8 Some applied program commonalities

9 What are the 10 applied programs currently doing to link their graduates to the job market?
Practicum/Internships (9) Integration of job skills into core curriculum through methods courses, applied courses, grant and resumé writing (7) Networking opportunities with alumni (6) Bringing students to/encouraging them to attend conferences (5) Workshops or exercises to help students translate skills (4) Networking with practitioners, including adjuncts (4)

10 What are some of the features of the internship/practicum experience in applied programs?
9 programs have a formal internship, while the 10th is developing it Although the structure of each program is different, there are some common goals Emphasis is on translating classroom training to job market Students engage in networking to identify internship prospects Students are typically responsible for finding and planning their own internship First semester is typically a preparatory phase involving Discerning the type of internship Exploring own, faculty, peer, alumni and/or adjunct networks for opportunities Learning “professionalization” skills (e.g., writing cover letters, resumé) Conducting informational interviews Second semester is the internship Following the internship, students typically write a report – both for the degree requirements and the client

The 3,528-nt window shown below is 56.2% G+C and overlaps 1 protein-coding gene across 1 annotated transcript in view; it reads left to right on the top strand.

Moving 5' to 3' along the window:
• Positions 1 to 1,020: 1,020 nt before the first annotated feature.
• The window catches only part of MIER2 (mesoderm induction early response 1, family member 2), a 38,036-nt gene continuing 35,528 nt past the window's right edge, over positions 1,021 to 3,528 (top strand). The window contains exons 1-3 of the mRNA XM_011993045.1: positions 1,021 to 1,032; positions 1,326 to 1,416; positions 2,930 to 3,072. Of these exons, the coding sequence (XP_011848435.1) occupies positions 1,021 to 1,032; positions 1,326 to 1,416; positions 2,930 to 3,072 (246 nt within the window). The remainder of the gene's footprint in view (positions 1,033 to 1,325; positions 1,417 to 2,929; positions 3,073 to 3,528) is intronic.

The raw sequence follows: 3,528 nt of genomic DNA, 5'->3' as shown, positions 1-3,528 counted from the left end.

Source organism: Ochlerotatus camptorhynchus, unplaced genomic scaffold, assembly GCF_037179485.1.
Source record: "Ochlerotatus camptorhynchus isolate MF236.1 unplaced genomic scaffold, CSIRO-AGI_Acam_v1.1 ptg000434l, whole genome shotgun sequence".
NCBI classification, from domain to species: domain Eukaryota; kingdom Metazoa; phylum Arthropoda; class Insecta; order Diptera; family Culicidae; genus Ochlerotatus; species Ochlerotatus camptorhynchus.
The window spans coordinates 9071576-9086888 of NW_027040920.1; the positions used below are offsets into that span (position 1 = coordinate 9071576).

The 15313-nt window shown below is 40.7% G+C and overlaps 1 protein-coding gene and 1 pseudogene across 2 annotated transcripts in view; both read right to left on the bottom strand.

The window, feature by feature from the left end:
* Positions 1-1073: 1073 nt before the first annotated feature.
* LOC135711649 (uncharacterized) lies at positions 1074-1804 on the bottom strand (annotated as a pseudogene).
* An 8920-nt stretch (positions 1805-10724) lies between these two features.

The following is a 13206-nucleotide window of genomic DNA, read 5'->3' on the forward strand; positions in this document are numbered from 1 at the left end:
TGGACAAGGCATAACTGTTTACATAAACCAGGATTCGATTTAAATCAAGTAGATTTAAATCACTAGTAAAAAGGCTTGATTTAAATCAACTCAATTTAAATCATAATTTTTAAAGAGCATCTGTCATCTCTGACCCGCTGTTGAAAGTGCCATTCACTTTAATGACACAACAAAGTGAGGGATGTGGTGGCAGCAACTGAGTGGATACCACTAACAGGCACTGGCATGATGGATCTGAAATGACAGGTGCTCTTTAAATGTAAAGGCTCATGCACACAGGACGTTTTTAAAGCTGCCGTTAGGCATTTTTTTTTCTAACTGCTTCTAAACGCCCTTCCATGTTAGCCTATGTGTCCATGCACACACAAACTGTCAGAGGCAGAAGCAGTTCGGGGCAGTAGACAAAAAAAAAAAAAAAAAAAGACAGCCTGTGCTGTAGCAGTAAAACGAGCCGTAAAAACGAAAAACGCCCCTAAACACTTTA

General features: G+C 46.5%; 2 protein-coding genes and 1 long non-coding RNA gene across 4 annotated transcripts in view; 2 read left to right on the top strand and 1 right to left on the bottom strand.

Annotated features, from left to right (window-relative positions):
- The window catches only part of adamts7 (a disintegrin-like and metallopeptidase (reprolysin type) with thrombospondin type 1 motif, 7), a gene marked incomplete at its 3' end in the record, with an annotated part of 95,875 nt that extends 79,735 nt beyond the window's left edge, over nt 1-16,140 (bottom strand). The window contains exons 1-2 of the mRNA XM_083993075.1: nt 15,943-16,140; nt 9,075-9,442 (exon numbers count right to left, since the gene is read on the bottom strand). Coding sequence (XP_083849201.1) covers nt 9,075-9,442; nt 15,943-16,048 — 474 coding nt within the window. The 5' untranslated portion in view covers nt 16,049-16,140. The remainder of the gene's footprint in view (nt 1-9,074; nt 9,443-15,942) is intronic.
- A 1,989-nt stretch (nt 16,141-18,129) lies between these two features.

11 Program alumni and adjuncts may play important roles in graduate training and in linking graduates to employment Some alumni and adjunct roles include: Being invited to campus for department events, talks, and networking opportunities Serving as instructors Mentoring students Helping students network Hiring interns or providing practicum experiences for students Hiring graduates of the program Providing critical feedback and evaluation of their training to the department Some programs do not reach out much to either alumni or adjuncts

12 What else do students/recent graduates say they need to prepare for the job market?
Coursework More methods training (e.g., “learning about focus groups,” qualitative data analysis software, quantitative analysis and statistics training, survey methods) Written comments/feedback from professors on student papers “Sometimes the classes were not offered frequently enough” More “professionalization” preparation “Greater focus on interviewing, job search” “Developing proposals” Better preparation about how to “sell” anthropological skills More “real world” experiences “Smaller projects on tighter deadlines” “More work experience,” “an internship project” Some training tailored to the local/regional job markets Mentoring and guidance – both internal and external (e.g., “someone pointing out my strengths and skills”)

13 Students/recent graduates generally find their own jobs post-graduation, but are often aided by their applied programs Receive offers from their practicum/internship experience Access the contacts from their internship to find employment Network with alumni and classmates to find employment Work with faculty and advisors to identify job opportunities Put key words such as “ethnography” and “qualitative research” on LinkedIn profile; firm initiated contact Apply for posted positions

14 Some applied program differences

15 Applied anthropology programs are culturally distinctive